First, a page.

Governor Newsom’s CEQA Bills Could Be a Modest Step within the Unsuitable Direction
Governor Newsom’s CEQA trailer bills probably won’t do much. But his heavy-handed rhetoric foreshadows a bigger anti-CEQA push that ought to worry communities that depend on California’s premier public participation statute.
Talking to Ezra Klein in late June, Governor Gavin Newsom hearkened back to the California of the Fifties and Sixties: “Individuals are losing trust and confidence in our ability to construct big things. People take a look at me on a regular basis and ask, ‘What the hell happened to the California of the ‘50s and ‘60s?’”
Governor Newsom spoke to the Latest York Times columnist as part of a bigger media push to advertise his package of 11 trailer bills––submitted alongside his proposed budget for California––ostensibly designed to expedite infrastructure development, meet California’s climate goals, and capitalize on the wealth of federal dollars available through recent infrastructure bills. Because the Legislature debated the merits of the package, the 2 bills that received essentially the most attention were amendments to the California Environmental Quality Act (CEQA). The first of those bills reduced the time allotted for CEQA litigation to 270 days for certain energy and infrastructure projects. The second amended CEQA’s administrative record provisions by reducing the time for record preparation from 90 to 60 days; allowing project proponents (moderately than CEQA petitioners) to seize back the appropriate to arrange the record; and excluding from the record communications between agency staff members that didn’t reach the final word decision-makers. Just last week, Governor Newsom signed an amended version of this package into law, with the CEQA bills passing through largely untouched. (Notably, environmental groups were pleased to see the “Fully Protected Species Trailer Bill,” which our Deputy Director Julia Stein wrote about back in May, receive significant amendments).
But when the governor’s tone in that opening quote got here off as defensive, that’s probably––no less than partially––since the CEQA bills generated controversy on either side of the reform conversation. Environmental and environmental justice groups, and certain members of the Legislature, took issue with each the substance of the bills and the expedited process through which they were adopted. But proponents of CEQA reform criticized the bills as overly technical, duplicative, and usually unambitious.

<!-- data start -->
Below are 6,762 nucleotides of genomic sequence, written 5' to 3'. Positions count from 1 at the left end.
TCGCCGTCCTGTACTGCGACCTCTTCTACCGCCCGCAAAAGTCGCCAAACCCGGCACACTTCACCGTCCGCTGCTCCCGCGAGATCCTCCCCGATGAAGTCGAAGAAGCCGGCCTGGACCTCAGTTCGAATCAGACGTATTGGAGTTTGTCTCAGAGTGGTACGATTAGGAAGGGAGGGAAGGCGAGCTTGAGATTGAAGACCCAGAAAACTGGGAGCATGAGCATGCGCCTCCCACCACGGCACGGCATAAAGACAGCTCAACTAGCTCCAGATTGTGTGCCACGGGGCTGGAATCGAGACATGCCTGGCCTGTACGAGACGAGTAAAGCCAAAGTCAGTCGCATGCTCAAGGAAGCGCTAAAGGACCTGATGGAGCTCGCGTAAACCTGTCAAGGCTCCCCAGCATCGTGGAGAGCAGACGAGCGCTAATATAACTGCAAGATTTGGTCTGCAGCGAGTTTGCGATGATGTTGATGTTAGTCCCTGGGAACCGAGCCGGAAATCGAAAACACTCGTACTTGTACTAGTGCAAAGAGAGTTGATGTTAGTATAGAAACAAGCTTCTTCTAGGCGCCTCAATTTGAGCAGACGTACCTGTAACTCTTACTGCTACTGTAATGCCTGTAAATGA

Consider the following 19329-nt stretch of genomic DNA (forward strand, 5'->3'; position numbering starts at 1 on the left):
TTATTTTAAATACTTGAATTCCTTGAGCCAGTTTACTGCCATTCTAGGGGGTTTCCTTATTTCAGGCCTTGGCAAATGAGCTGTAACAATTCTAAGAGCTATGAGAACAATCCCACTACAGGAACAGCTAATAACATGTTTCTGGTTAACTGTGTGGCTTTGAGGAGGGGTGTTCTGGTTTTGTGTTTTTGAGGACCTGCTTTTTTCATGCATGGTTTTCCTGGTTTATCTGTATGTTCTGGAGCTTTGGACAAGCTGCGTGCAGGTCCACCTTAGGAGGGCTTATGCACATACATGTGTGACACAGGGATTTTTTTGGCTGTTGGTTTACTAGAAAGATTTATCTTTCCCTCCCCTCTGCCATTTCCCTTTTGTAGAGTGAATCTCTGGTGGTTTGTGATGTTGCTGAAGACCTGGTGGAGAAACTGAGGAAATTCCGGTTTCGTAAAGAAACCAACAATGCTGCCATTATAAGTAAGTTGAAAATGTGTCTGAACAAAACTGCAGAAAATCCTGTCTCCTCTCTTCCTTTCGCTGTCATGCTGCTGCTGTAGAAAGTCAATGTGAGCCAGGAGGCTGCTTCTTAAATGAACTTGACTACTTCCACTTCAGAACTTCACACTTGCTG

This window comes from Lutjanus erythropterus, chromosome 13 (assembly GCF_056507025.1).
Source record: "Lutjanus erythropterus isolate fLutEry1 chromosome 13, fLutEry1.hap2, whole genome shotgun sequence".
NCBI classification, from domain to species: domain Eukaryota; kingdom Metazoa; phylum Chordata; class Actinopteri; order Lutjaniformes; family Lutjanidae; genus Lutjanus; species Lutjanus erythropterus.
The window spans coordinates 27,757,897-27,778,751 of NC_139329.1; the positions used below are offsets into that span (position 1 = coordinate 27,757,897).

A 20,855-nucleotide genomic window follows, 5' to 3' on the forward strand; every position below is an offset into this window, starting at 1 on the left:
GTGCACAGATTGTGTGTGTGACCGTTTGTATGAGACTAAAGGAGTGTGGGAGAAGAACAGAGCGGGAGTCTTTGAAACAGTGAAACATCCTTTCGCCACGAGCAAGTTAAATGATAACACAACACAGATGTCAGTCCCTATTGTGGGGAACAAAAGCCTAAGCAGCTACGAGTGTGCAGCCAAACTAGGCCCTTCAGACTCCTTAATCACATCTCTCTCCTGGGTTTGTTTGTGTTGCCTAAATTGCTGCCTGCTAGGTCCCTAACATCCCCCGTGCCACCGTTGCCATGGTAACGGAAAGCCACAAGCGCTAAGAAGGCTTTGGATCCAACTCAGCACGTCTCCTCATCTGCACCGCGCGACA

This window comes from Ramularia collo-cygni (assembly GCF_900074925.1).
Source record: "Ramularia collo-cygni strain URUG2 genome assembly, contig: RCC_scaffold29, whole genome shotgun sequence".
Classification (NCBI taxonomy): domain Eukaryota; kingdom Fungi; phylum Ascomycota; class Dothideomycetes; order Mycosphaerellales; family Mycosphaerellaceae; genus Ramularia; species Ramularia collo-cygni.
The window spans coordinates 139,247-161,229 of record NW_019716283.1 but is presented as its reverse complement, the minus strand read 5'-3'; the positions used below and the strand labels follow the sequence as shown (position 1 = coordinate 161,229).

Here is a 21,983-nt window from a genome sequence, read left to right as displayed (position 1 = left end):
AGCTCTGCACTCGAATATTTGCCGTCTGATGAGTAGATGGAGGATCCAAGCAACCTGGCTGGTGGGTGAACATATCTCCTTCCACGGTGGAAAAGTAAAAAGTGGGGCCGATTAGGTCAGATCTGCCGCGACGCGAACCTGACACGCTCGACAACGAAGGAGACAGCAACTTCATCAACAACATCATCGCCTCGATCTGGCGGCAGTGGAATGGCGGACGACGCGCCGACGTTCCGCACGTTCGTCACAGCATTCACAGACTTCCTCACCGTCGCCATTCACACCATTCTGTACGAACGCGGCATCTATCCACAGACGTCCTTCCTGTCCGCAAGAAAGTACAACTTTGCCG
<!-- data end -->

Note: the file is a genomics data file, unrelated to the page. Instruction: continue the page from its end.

So which group is correct in regards to the bills?
Each are, to a point. As a professed CEQA Truther, I agree in principle with a lot of the points that environmental and environmental justice groups made in regards to the problems raised by each trailer bills. The judicial streamlining provisions mean tighter litigation timelines in CEQA cases, which can inequitably disfavor less well-resourced CEQA litigants. These disfavored litigants will often be the environmental justice groups and low-income or BIPOC communities that regularly depend on CEQA resulting from their regular exclusion from siting and permitting decisions. These same communities experience cumulative environmental burdens attributable to a racist history of land use siting practices. While the judicial streamlining bill doesn’t directly affect CEQA’s environmental review provisions, an expedited litigation timeline could still put smaller, community-based organizations at an obstacle.
I even have deeper concerns with the executive record provisions. The executive record generally makes up the universe of evidence available to the parties in a CEQA case; and this record can find yourself being very long. Consequently, cutting down the length of time for parties to arrange the record may result in the exclusion of relevant documents. More critically, exempting internal agency emails not reviewed by decisionmakers from CEQA’s record requirements runs counter to CEQA’s fundamental principles of transparency and accountability. Even where internal communications never make it to decision-makers directly, those emails may inform the agency’s public discourse and environmental review, shape staff recommendations to decision-makers, and supply a window into underlying agency motivations and conduct. Furthermore, because the executive record streamlining bill authorizes agencies and project proponents to retake control of the record preparation process, those agencies have greater latitude to choose and select which documents are included within the record. As noted in Golden Door––a recent CEQA case that the executive record bill now overturns––allowing agencies to find out what does and doesn’t belong within the record can “enable an agency to prune the record by deleting unfavorable internal agency communications.”